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Everyone wants to go to heaven, but nobody wants to die

Everyone wants to go to heaven, but nobody wants to die

Here's more proof—as if we needed any—that durable medical equipment will play an increasingly important role in the lives of our nation's seniors.

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Dark Rising the movie Americans are living nearly two-and-a-half months longer, according to new life expectancy statistics released yesterday by the Centers for Disease Control and Prevention (CDC). In 2007, life expectancy in the United States reached a high of nearly 78 years, up from 77.7 a year earlier.

Frankly, I'm not sure how this is possible. All you hear these days is that Americans are a bunch of fat, stupid, lazy slobs who eat  too much fast foot, drink too much soda, smoke too much, do their best to avoid exercise and max out their credit cards. So how can we be living longer?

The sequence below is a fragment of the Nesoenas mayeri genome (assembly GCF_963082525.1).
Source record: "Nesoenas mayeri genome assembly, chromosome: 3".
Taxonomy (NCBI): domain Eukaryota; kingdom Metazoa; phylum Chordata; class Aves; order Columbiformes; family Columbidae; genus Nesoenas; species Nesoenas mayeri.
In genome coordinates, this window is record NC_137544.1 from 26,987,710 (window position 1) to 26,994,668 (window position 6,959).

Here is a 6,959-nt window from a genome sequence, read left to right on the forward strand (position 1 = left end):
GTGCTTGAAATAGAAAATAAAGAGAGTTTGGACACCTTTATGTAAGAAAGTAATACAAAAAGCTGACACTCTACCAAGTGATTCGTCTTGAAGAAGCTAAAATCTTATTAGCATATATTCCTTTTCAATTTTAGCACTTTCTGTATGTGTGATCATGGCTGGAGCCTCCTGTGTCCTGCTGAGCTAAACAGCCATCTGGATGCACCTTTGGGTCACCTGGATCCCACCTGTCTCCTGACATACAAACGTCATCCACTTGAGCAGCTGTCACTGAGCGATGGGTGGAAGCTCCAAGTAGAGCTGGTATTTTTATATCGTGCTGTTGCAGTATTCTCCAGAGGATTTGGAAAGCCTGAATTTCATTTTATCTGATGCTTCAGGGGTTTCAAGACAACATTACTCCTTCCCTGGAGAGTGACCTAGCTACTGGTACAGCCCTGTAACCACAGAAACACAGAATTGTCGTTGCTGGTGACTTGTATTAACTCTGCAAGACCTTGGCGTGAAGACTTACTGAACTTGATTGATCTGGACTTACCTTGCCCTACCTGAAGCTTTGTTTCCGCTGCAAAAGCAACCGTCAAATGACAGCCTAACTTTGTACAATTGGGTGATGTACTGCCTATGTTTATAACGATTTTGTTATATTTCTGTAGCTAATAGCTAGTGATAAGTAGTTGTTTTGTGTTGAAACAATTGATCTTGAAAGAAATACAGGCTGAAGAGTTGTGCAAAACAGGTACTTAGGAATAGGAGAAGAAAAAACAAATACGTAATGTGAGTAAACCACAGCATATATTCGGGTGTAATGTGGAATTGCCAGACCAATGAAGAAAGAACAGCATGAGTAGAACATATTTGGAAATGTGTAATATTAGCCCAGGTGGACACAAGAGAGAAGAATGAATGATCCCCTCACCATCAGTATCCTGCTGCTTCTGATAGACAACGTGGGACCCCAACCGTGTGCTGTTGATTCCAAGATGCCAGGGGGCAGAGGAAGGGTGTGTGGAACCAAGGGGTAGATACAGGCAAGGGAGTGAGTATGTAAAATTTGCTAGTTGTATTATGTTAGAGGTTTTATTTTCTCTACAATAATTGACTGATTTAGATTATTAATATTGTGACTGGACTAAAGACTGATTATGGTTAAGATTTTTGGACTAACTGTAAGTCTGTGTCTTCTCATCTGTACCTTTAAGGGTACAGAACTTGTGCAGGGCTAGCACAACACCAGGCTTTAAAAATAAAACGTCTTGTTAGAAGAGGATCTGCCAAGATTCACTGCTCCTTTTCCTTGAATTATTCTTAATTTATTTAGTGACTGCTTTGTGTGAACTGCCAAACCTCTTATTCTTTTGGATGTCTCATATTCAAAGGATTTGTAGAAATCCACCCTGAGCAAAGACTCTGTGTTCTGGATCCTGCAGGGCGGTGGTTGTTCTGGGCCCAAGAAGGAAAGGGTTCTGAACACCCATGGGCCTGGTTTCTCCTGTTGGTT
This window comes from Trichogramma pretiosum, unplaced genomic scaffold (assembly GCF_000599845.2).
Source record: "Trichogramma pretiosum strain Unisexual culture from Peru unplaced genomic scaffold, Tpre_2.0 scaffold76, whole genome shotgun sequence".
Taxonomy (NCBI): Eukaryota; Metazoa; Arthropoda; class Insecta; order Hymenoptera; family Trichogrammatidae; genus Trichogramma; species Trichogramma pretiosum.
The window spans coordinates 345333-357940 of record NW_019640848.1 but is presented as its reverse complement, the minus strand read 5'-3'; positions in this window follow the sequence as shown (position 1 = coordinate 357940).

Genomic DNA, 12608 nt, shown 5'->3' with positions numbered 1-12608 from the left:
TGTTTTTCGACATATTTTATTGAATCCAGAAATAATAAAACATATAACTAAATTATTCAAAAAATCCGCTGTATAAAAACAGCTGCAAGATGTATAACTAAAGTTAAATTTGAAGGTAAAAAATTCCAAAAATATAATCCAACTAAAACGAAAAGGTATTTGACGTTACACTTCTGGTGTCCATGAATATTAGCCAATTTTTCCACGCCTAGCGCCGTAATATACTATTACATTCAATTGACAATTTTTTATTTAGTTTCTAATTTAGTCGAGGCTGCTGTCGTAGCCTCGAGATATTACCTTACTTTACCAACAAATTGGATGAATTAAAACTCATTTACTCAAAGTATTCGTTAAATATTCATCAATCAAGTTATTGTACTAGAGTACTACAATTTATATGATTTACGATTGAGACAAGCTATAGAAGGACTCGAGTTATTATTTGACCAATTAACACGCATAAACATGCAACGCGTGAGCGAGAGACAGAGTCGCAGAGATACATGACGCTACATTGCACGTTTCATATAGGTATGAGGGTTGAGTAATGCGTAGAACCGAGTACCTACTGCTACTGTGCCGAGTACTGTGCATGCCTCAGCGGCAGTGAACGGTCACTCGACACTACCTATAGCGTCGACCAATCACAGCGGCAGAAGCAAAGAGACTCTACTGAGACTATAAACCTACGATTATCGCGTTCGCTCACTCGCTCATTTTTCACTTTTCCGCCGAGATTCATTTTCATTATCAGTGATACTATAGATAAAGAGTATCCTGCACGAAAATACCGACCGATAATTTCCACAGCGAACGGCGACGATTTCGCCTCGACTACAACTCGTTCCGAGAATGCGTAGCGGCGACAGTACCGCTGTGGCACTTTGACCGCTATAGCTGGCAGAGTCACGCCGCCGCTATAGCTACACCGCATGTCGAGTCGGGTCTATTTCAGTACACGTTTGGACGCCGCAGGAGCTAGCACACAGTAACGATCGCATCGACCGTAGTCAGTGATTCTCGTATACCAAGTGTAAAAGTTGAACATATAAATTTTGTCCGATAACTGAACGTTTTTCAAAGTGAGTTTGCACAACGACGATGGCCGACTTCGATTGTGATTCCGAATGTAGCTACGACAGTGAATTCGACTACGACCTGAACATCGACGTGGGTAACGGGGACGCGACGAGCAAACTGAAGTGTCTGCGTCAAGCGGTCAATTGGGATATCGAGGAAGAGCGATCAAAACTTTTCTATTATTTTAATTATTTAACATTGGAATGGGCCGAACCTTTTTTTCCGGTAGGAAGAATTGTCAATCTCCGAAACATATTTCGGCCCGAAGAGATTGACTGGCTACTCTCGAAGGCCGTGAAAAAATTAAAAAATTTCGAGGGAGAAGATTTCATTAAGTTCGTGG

A lot of it has to to with  better lifestyle choices (given the obesity epidemic, this seems contradictory) and enhances in medical drugs/devices, according to the CDC.

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Whatever. All I know is that our increased lifespan means more of us are going to need DME and for longer periods of time. That's good news for providers, so long as they can survive competitive bidding and other challenges.


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On a related note, one of my favorite sayings is: Everyone wants to go to heaven, but nobody wants to die.

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If you fall into that boat, this new study should boost your spirits a little. I know it does mine.


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